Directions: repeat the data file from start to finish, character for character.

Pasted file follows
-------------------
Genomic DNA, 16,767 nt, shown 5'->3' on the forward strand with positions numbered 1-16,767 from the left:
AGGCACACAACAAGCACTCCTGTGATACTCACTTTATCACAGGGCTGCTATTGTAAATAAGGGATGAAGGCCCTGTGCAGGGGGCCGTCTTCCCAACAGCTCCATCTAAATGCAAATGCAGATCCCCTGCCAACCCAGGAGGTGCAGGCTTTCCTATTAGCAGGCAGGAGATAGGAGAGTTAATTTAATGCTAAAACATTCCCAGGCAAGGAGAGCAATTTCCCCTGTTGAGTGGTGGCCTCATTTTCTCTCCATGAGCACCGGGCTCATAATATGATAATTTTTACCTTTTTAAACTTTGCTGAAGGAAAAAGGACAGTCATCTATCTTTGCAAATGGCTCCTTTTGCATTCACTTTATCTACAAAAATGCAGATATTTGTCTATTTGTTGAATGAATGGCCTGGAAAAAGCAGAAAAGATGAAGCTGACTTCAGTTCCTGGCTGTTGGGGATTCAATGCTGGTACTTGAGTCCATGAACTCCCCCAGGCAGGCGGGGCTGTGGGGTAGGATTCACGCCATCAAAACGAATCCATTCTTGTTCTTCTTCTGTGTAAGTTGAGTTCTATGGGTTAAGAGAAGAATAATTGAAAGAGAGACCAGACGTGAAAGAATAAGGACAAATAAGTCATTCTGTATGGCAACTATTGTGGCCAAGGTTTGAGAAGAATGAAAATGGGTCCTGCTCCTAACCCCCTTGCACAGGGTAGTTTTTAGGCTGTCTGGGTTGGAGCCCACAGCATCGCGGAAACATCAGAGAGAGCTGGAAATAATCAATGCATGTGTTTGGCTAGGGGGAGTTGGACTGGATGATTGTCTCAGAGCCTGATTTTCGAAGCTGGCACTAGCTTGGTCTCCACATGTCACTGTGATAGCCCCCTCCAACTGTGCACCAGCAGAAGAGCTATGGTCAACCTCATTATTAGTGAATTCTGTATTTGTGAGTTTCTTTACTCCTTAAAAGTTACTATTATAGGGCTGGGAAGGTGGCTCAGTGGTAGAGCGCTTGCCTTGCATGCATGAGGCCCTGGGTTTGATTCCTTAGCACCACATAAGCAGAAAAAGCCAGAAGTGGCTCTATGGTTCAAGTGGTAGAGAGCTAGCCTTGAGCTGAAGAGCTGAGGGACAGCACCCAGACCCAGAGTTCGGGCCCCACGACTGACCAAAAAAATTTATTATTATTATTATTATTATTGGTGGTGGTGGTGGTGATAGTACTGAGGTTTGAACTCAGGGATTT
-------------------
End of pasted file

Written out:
Genomic DNA, 16,767 nt, shown 5'->3' on the forward strand with positions numbered 1-16,767 from the left:
AGGCACACAACAAGCACTCCTGTGATACTCACTTTATCACAGGGCTGCTATTGTAAATAAGGGATGAAGGCCCTGTGCAGGGGGCCGTCTTCCCAACAGCTCCATCTAAATGCAAATGCAGATCCCCTGCCAACCCAGGAGGTGCAGGCTTTCCTATTAGCAGGCAGGAGATAGGAGAGTTAATTTAATGCTAAAACATTCCCAGGCAAGGAGAGCAATTTCCCCTGTTGAGTGGTGGCCTCATTTTCTCTCCATGAGCACCGGGCTCATAATATGATAATTTTTACCTTTTTAAACTTTGCTGAAGGAAAAAGGACAGTCATCTATCTTTGCAAATGGCTCCTTTTGCATTCACTTTATCTACAAAAATGCAGATATTTGTCTATTTGTTGAATGAATGGCCTGGAAAAAGCAGAAAAGATGAAGCTGACTTCAGTTCCTGGCTGTTGGGGATTCAATGCTGGTACTTGAGTCCATGAACTCCCCCAGGCAGGCGGGGCTGTGGGGTAGGATTCACGCCATCAAAACGAATCCATTCTTGTTCTTCTTCTGTGTAAGTTGAGTTCTATGGGTTAAGAGAAGAATAATTGAAAGAGAGACCAGACGTGAAAGAATAAGGACAAATAAGTCATTCTGTATGGCAACTATTGTGGCCAAGGTTTGAGAAGAATGAAAATGGGTCCTGCTCCTAACCCCCTTGCACAGGGTAGTTTTTAGGCTGTCTGGGTTGGAGCCCACAGCATCGCGGAAACATCAGAGAGAGCTGGAAATAATCAATGCATGTGTTTGGCTAGGGGGAGTTGGACTGGATGATTGTCTCAGAGCCTGATTTTCGAAGCTGGCACTAGCTTGGTCTCCACATGTCACTGTGATAGCCCCCTCCAACTGTGCACCAGCAGAAGAGCTATGGTCAACCTCATTATTAGTGAATTCTGTATTTGTGAGTTTCTTTACTCCTTAAAAGTTACTATTATAGGGCTGGGAAGGTGGCTCAGTGGTAGAGCGCTTGCCTTGCATGCATGAGGCCCTGGGTTTGATTCCTTAGCACCACATAAGCAGAAAAAGCCAGAAGTGGCTCTATGGTTCAAGTGGTAGAGAGCTAGCCTTGAGCTGAAGAGCTGAGGGACAGCACCCAGACCCAGAGTTCGGGCCCCACGACTGACCAAAAAAATTTATTATTATTATTATTATTATTGGTGGTGGTGGTGGTGATAGTACTGAGGTTTGAACTCAGGGATTT